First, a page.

Zero Interest Rate Policy (ZIRP) was instigated by a credit induced collapse of the US financial system and perpetuated in December of 2008 by desperate financial policy makers as a fix to problems they created in the first place.
In reality, it is simply an epic distortion of normal economic signals that cleaned up the mess created by previous policy distortions (like the commercial credit bubble of the Greenspan era) by systematically (5+ years and running) main lining new distortions into the system.
So in addition to this picture, which could one day hang in a monetary museum with the title ‘Grandma and Her Savings Account Bail Out Wealthy Asset Owners’, let’s take a walk down memory lane and marvel at some other pictures created by this policy… Continue reading "ZIRP Era in Pictures"→
Four years after we brushed up against "financial Armageddon," did you think you'd be reading this?
Federal Reserve Chairman Ben Bernanke said...banks need to have more capital at hand in order to ensure the financial system is stable. Bernanke said regulators were taking steps to force financial institutions to hold higher capital buffers...
- Reuters, April 9
It appears our financial system is still not as stable as it needs to be. But guess who relaxed the banking system's "capital buffers" in the first place?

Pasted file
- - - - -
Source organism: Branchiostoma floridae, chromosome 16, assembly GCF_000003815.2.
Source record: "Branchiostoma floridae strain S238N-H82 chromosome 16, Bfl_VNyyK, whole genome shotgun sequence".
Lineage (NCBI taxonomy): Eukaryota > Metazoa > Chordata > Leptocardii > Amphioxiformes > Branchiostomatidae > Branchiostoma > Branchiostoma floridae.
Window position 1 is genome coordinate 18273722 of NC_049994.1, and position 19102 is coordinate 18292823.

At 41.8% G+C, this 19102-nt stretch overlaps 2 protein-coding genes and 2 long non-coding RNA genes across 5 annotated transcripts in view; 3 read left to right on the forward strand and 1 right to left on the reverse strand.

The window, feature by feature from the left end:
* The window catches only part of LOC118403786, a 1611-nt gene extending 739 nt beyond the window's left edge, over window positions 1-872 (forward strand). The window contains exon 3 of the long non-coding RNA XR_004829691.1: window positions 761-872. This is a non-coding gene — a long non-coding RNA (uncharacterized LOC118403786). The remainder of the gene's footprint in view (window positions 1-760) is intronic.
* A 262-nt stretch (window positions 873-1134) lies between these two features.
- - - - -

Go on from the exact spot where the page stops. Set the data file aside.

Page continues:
The Fed increased the credit in the system in the 1990s by the de facto removal of reserve requirements for banks.
- Robert Prechter, Elliott Wave Theorist, November 2011
Prechter's September 2011 Theorist provides this additional insight:
In the late 1990s and mid 2000s, the loan-to-deposit ratio for U.S. banks was nearly 1.00, meaning that almost all deposits were lent out. That shortfall alone was a serious problem, because if even 5% of depositors had decided to withdraw their money, banks would have been unable to pay. Some of the banks' loans were quickly callable, but by 2006, the credit-fueled real estate boom had claimed a large percentage of outstanding loans, both inside and outside the banking system. These loans are not quickly callable. The problem was serious in 2002 and enormous in 2006. Now it has become acute, because many loans are becoming fossilized, as the market for mortgage investing has dried up while foreclosures on the "collateral" have been slowed by court actions and politics. Continue reading "U.S. Financial System: Is It Finally Stable?"→